The college where you are studying should be able to set you up with some internship opportunities, and it’s a great way for you to gain some initial hands-on experience outside of everything you have learned while in class.
Career options for criminology
Next up, you have to consider what your career options are by studying criminology, as you can do more than simply become a criminologist. You can choose to become a parole or probation officer, a police officer, work as a policy advisor or analyst, and so on.
Learn how to network
Learning how to properly make connections in your field and thus network is essential for getting hired. Thus, you should make a point of going to industry relevant events, and make use of the opportunities that present themselves in front of you.
While you are still at school, consider even joining clubs that are relevant to what you are studying, as this simply gives you another opportunity to meet more people.
Choosing the right city and country
Where you live is incredibly important for your career options, and you should thus situate yourself in a city where you can get hired within your respective field. If you think about it, what are the chances that you will be hired as a criminologist if you live in a rural area?
Thus, be strategic about your location, and perhaps be flexible with moving further away if the opportunities are elsewhere.
Advance your degree
Advancing your degree past a bachelor’s can make you even more employable. After all, this shows that you are more knowledgeable in your field, and you can offer more to your future employers. Thus, you should consider:
- Continuing education
Have you thought about publishing research in your field, or even getting your master’s degree? Of course, a Ph.D. is necessary if you plan on working as a professor in an academic setting, but even so, it will give you an edge if you want to become a policy analyst.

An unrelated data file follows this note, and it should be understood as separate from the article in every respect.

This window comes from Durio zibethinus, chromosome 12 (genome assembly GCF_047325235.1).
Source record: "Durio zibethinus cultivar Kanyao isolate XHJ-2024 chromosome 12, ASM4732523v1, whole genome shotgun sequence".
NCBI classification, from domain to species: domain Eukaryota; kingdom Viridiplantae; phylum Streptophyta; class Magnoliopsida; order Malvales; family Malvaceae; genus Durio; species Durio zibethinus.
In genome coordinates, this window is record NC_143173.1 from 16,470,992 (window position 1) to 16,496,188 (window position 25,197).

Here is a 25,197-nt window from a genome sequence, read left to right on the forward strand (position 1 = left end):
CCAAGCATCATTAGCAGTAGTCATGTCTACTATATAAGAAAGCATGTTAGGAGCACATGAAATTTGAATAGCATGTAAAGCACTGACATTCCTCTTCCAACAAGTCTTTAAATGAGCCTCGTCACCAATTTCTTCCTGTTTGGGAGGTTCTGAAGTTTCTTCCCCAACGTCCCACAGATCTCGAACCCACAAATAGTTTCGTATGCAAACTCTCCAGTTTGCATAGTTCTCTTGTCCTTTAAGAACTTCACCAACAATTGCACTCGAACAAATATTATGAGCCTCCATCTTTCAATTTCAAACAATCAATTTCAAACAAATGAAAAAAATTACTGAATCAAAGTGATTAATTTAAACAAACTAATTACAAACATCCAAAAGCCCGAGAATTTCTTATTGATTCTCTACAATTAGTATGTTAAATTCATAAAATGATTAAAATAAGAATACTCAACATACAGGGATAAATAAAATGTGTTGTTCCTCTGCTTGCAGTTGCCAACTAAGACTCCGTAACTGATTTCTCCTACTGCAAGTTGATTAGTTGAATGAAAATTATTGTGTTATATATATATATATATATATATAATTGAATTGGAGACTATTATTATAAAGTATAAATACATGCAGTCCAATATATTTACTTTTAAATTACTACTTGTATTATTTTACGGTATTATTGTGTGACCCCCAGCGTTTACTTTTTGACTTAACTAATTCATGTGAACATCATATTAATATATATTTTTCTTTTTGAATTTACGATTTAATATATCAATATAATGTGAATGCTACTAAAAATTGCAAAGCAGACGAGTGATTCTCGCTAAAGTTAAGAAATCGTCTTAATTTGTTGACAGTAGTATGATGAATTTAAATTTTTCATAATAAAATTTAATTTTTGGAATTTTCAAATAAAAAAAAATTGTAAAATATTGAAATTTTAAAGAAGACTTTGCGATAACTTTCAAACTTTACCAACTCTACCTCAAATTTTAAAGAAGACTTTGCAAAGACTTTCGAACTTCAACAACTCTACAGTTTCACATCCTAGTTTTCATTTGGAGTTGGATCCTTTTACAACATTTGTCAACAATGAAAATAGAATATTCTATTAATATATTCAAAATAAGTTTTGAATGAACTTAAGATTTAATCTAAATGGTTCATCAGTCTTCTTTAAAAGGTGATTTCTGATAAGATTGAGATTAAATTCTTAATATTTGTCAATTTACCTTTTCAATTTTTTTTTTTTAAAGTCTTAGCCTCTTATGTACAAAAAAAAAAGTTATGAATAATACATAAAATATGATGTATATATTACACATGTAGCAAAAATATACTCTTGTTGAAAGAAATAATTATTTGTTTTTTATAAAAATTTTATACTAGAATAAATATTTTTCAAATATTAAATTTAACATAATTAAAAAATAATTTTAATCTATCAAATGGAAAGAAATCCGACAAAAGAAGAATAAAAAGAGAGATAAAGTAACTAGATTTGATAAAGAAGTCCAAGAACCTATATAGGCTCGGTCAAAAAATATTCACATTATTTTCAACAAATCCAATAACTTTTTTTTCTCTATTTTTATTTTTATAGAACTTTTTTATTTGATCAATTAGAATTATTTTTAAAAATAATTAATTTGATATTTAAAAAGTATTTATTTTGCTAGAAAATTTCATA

- Choose a specialization
You can always choose to specialize in a particular field of criminology, such as juvenile detention or analyzing environmental crime. The key is to always be in a state of learning, and continue taking courses even after you have graduated if you want to acquire additional certifications.
Ensure you like what you do and develop your skills on the job
The skills that you will develop will often times be while you are working on the job itself. After all, although school will provide you with the general information, you won’t have a clear understanding of the details until you are in the office space yourself, working on a particular problem.
There is no doubt that you will develop your communication, research and even critical thinking skills while you are working. Still, as this article has already mentioned, it’s important that you treat this as more than just a job that you go to in order to waste a few hours of your day, as you will hardly hone any skills if you go into it with this type of mindset.
The initial steps that you take to propel your career forward in criminology is no different to other jobs that you are interested in. Of course, you need to get the appropriate education, learn how to network and develop your skillsets along the way. Above all, though, you need to ensure that this is the right career path for you. Keep in mind everything that has been mentioned thus far, but moreover, it would be in your best interest to speak to someone that works in a particular field of criminology that interests you.
Whether you want to work in an academic institution as a criminologist, as a parole or corrections officer, police officer and so on, getting a better understand of the day to day by speaking to someone that does it will give you a better understanding of the job itself. Moreover, you will need to be interested in the courses that you are taking while at college. If it is your passion and you are interested in learning more about it, you will no doubt be more successful in your job as well, and employers want to find people that are both knowledgeable and enthusiastic about what they do.